I love disaster movies. Armaggedon, Independence Day, Poseidon Adventure – both 1972 and 2005 versions, the Terminator series, World War Z, Earthquake, San Francisco, Knowing, Deep Impact, Outbreak, Towering Inferno (released in 1974), The Tower (very similar story made in Korea in 2012), I Am Legend, Day of the Triffids (1962 and 2009 – though I haven’t seen the 2009 version it’s on my list of things to see), War of the Worlds (2005 and 1953), even that awful environmental wacko film Day After Tomorrow, and the poorly done TV series The Stand (though the book was well written). These movies span generations (San Francisco was released in 1936), cultures, and geography. The reasons for the disasters range from extraterrestrial aliens to homegrown superbugs, from man made robots to natural disasters. From world wide to the confined space of a single building these films are visual and emotional roller coaster rides that scare the daylights out of us, give us the good example of the protagonists who follow a moral code even in the face of great danger, and the horrible warnings of the characters who do not.
They also provide perspective. Being late for work because of a traffic jam or facing yet another April 15th tax season certainly isn’t as bad as being on the menu of a 50 foot ant or knowing your job is irrelevant because the city is about to: blow up, freeze over, or be incinerated. When you wake up to a city that is not overrun with zombies it’s not hard to face even Monday with a smile.
Disaster movies generally follow a certain formula – meet an ensemble cast of characters you learn to like, then watch as they face obstacles created by: monster, disease, natural event, etc. and wait breathlessly wondering who will make it to the credit roll. The challenges bring out the best and worst in people – some you expect, some you don’t. There are elements of humor and romance, LOTS of suspense and usually plenty of special effects. And there is not usually a lot of surprise in them once you have twigged to the familiar scenarios. But for me that is OK – it’s like the path of a favorite thrill ride.
However, there is one fairly recent theme phenomenon I have noticed cropping up of late with a handful of movies and I thoroughly approve of the addition.
SPOILERS – THOUGH I WILL TRY TO REFRAIN FROM GIVING AWAY WHO DOES AND DOES NOT SURVIVE.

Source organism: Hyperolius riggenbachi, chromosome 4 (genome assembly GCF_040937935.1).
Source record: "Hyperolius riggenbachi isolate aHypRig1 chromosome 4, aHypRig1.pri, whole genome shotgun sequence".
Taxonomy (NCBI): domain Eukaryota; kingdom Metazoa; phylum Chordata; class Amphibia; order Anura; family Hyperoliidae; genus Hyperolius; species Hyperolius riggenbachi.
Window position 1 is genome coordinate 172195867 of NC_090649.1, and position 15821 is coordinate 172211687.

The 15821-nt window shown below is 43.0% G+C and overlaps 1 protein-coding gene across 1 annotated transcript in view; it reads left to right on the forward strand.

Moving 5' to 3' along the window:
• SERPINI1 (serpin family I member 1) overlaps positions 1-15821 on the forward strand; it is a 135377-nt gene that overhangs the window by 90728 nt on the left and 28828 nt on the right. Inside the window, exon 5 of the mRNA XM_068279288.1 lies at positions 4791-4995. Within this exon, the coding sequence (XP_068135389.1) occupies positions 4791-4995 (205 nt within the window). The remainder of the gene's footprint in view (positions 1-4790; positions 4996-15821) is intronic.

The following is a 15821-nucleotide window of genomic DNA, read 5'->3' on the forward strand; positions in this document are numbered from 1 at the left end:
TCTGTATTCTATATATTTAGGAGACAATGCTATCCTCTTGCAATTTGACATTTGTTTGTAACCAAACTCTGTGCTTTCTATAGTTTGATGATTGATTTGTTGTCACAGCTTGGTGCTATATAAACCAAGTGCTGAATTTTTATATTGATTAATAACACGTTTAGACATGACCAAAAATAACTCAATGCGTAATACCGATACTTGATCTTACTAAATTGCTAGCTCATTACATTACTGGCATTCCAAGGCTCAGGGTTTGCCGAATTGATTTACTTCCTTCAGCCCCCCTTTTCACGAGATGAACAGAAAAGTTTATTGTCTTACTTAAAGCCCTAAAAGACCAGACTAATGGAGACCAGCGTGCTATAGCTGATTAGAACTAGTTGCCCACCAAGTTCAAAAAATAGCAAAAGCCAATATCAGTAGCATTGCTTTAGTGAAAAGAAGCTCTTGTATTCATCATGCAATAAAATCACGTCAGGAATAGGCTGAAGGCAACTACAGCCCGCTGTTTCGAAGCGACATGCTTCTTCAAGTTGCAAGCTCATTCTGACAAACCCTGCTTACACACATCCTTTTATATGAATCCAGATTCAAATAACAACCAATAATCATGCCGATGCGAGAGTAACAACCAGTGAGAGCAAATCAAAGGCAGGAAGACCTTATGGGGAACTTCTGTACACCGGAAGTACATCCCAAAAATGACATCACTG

Over the weekend, on our 33rd wedding anniversary trip Bryan and I went to go see San Andreas, the new earth shaker flick. The main protagonist, Ray (Dwayne “the Rock” Johnson) is a divorced emergency responder. Ray is on good terms with his ex – Emma (Carla Gugino) but is freshly coping with her having a new – and rich – boyfriend.
(Quick quiz – Gugino has a habit of playing stressed out moms in weird situations. She was the mater in a trilogy of rather spoofy espionage films about a husband and wife facing outrageous life threatening situations with their kids. Answer below).
Disaster happens and in the course of Ray’s endeavors to rescue his wife and teenaged daughter, he pretty much shows up his rival to re-win the respect of his child and the affections of his wife……. and I suddenly thought – hold on —– this scenario sounds AWFULLY familiar. Didn’t John Cusack do the same thing as a limo driver in 2012? In 2012 Cusack’s character gets advance notice of the coming Mayan-predicted end of the world so grabs wife, children and wife’s boyfriend to adventure out into a struggle against the obstacles between them and survival. Cusack ends up re-winning the affections of his ex-wife ……..and —– wait a minute – in Independence Day Jeff Goldblum realizes the visiting aliens aren’t ET so grabs his wife and her boss – who just happens to be the President of the United States (who is NOT a boyfriend, but her boss, though Goldblum’s character at one time THOUGHT they were involved so it counts) and together manage to rescue the world, and in the process re-wins the affections of his wife and ……….wait just a second!!! In Jurassic Park III William Macy and Tia Leoni are estranged. She has a boyfriend who is conveniently dispatched early (not much of a spoiler because we barely meet him in the beginning of the movie before he gets eaten). Together they go to outrace and out smart dinosaurs to rescue their son who is stuck on one of these dinosaur islands and before the movie is done they —- reconcile. Is there a pattern to be detected here?
This dovetails nicely with a two part post I’m working on which is coming up soon, near Father’s Day. But suffice to say that Hollywood, for all its inherent contempt for traditional families, seems to understand the life affirming fundamentally satisfying solidity of the traditional family structure.
There is an analogy here for all of us. Many families work, struggle, love and thrive with single parents, children of broken homes, and of homes headed by widows and widowers. There is great nobility in these homes because they are operating at a huge disadvantage. These four blockbuster movies reflect in concentrated microcosm the difficulties of daily living. I may not be leaping in front of an ultrasaurus or racing ahead of a 1000 foot tidal wave or blowing up a 6 mile wide meteor but as families we all face obstacles that seem potentially world shattering. These movies touch on our core instinct that understands the strongest template for protection, for success and for survival is the mom plus dad plus kids. There is something basic in our nature that recognizes almost anything can be accomplished, any obstacle overcome, any challenges can be broken by a mom and dad fighting for their children. While not all of us have the blessings of that armor, it is a structure we can teach our children to strive towards for their own protection and the protection of their own families against the tidal waves, the dinosaurs, and the natural disasters to come.
Answer – Spy Kids, Island of Lost Dreams, and Game Over